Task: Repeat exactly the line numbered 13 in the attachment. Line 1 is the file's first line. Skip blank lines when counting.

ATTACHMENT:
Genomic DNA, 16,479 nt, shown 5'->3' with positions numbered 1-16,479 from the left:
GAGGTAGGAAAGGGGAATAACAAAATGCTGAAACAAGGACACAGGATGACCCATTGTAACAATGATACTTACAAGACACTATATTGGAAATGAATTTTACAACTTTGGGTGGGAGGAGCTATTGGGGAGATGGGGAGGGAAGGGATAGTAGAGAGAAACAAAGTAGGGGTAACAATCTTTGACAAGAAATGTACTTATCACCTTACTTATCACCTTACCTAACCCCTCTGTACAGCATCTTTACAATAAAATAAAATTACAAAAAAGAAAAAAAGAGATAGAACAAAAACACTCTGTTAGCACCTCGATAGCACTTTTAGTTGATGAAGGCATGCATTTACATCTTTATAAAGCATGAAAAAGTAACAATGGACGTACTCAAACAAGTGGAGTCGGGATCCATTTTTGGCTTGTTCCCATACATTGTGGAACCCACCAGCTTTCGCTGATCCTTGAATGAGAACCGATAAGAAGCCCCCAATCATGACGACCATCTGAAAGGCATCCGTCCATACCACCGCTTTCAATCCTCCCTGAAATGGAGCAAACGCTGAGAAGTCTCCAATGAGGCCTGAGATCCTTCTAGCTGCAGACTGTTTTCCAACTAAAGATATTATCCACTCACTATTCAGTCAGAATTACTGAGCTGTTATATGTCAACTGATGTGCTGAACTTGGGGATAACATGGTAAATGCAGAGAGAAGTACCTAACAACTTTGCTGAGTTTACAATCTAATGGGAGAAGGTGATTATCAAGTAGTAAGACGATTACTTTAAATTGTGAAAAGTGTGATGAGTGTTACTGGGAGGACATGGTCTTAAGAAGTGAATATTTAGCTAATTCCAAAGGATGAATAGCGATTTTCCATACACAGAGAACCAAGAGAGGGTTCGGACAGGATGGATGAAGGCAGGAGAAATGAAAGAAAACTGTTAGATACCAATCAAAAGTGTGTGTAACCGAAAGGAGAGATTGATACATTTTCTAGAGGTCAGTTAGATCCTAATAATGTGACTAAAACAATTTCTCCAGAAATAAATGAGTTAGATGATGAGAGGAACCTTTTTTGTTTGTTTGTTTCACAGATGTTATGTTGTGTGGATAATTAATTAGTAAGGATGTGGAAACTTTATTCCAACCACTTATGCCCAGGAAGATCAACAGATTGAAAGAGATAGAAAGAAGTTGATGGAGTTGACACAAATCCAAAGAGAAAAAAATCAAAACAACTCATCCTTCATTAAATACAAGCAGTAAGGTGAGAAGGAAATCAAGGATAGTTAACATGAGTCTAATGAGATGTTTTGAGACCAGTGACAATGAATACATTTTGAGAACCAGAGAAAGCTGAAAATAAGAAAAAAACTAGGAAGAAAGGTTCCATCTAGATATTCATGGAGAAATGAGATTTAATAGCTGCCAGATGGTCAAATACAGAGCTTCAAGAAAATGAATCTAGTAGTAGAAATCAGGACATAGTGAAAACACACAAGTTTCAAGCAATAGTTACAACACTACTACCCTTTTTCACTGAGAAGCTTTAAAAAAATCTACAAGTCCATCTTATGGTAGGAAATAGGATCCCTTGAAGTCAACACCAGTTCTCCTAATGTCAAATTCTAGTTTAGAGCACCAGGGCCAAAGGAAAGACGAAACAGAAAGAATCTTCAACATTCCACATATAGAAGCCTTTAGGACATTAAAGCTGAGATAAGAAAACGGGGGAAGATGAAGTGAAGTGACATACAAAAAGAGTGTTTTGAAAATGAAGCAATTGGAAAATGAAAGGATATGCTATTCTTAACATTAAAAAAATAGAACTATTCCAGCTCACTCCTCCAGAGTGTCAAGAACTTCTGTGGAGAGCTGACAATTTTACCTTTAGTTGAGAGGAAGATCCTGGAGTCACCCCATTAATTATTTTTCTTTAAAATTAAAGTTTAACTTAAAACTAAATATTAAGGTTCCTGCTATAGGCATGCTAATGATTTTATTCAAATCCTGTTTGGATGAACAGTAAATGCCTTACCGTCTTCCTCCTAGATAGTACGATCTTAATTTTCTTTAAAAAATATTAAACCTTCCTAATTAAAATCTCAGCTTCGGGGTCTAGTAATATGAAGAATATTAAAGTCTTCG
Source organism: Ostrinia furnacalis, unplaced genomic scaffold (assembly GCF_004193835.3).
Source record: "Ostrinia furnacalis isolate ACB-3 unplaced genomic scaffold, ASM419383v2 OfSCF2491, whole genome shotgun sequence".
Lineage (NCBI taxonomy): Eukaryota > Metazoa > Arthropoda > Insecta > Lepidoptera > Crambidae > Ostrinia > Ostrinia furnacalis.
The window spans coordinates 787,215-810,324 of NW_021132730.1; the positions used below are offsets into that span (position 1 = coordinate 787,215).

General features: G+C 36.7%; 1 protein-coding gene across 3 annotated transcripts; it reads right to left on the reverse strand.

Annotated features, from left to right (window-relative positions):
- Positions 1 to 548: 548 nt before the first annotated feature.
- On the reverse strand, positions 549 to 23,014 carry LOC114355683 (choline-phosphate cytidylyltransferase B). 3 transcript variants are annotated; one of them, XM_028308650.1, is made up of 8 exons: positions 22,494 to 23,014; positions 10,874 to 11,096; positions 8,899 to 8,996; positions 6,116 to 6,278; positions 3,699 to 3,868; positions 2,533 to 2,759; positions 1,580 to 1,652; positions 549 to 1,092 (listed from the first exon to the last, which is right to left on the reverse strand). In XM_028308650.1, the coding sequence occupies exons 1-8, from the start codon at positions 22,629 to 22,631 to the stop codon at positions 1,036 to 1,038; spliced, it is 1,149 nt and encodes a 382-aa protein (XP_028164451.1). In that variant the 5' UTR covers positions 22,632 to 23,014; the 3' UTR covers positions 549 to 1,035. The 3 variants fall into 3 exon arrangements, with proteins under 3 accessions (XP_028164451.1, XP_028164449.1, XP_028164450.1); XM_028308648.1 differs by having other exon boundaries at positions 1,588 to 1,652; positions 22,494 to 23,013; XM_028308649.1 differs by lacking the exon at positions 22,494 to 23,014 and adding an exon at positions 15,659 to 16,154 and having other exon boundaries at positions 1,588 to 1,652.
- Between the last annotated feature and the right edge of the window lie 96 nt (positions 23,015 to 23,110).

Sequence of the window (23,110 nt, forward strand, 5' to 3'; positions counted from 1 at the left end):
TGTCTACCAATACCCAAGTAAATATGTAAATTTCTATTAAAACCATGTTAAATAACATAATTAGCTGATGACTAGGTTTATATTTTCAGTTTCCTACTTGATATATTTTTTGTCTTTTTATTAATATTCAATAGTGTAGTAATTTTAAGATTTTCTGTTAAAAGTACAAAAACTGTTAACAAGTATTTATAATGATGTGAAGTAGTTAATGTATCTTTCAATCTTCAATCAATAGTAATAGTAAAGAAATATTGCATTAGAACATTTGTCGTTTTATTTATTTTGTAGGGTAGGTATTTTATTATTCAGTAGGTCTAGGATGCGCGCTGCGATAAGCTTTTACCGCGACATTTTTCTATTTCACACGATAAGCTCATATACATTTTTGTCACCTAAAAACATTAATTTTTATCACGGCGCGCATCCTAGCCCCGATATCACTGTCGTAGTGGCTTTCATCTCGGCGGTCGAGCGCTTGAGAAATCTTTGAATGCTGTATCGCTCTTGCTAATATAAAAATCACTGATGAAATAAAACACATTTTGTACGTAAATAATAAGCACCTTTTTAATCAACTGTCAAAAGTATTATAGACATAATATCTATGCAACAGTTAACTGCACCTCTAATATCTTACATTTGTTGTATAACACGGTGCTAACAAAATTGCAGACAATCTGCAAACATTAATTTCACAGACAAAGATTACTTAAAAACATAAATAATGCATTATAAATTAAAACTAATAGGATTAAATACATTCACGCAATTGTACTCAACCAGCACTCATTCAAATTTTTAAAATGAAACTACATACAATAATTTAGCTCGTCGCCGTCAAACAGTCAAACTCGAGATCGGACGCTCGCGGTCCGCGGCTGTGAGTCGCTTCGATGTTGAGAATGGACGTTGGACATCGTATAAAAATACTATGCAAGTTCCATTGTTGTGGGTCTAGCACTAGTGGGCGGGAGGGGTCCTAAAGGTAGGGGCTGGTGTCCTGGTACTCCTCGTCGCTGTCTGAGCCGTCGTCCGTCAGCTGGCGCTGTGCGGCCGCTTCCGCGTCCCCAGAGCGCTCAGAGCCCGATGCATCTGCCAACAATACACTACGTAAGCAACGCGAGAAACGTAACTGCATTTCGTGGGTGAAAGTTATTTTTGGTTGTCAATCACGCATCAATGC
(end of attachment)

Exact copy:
TGTCTACCAATACCCAAGTAAATATGTAAATTTCTATTAAAACCATGTTAAATAACATAATTAGCTGATGACTAGGTTTATATTTTCAGTTTCCTACTTGATATATTTTTTGTCTTTTTATTAATATTCAATAGTGTAGTAATTTTAAGATTTTCTGTTAAAAGTACAAAAACTGTTAACAAGTATTTATAATGATGTGAAGTAGTTAATGTATCTTTCAATCTTCAATCAATAGTAATAGTAAAGAAATATTGCATTAGAACATTTGTCGTTTTATTTATTTTGTAGGGTAGGTATTTTATTATTCAGTAGGTCTAGGATGCGCGCTGCGATAAGCTTTTACCGCGACATTTTTCTATTTCACACGATAAGCTCATATACATTTTTGTCACCTAAAAACATTAATTTTTATCACGGCGCGCATCCTAGCCCCGATATCACTGTCGTAGTGGCTTTCATCTCGGCGGTCGAGCGCTTGAGAAATCTTTGAATGCTGTATCGCTCTTGCTAATATAAAAATCACTGATGAAATAAAACACATTTTGTACGTAAATAATAAGCACCTTTTTAATCAACTGTCAAAAGTATTATAGACATAATATCTATGCAACAGTTAACTGCACCTCTAATATCTTACATTTGTTGTATAACACGGTGCTAACAAAATTGCAGACAATCTGCAAACATTAATTTCACAGACAAAGATTACTTAAAAACATAAATAATGCATTATAAATTAAAACTAATAGGATTAAATACATTCACGCAATTGTACTCAACCAGCACTCATTCAAATTTTTAAAATGAAACTACATACAATAATTTAGCTCGTCGCCGTCAAACAGTCAAACTCGAGATCGGACGCTCGCGGTCCGCGGCTGTGAGTCGCTTCGATGTTGAGAATGGACGTTGGACATCGTATAAAAATACTATGCAAGTTCCATTGTTGTGGGTCTAGCACTAGTGGGCGGGAGGGGTCCTAAAGGTAGGGGCTGGTGTCCTGGTACTCCTCGTCGCTGTCTGAGCCGTCGTCCGTCAGCTGGCGCTGTGCGGCCGCTTCCGCGTCCCCAGAGCGCTCAGAGCCCGATGCATCTGCCAACAATACACTACGTAAGCAACGCGAGAAACGTAACTGCATTTCGTGGGTGAAAGTTATTTTTGGTTGTCAATCACGCATCAATGC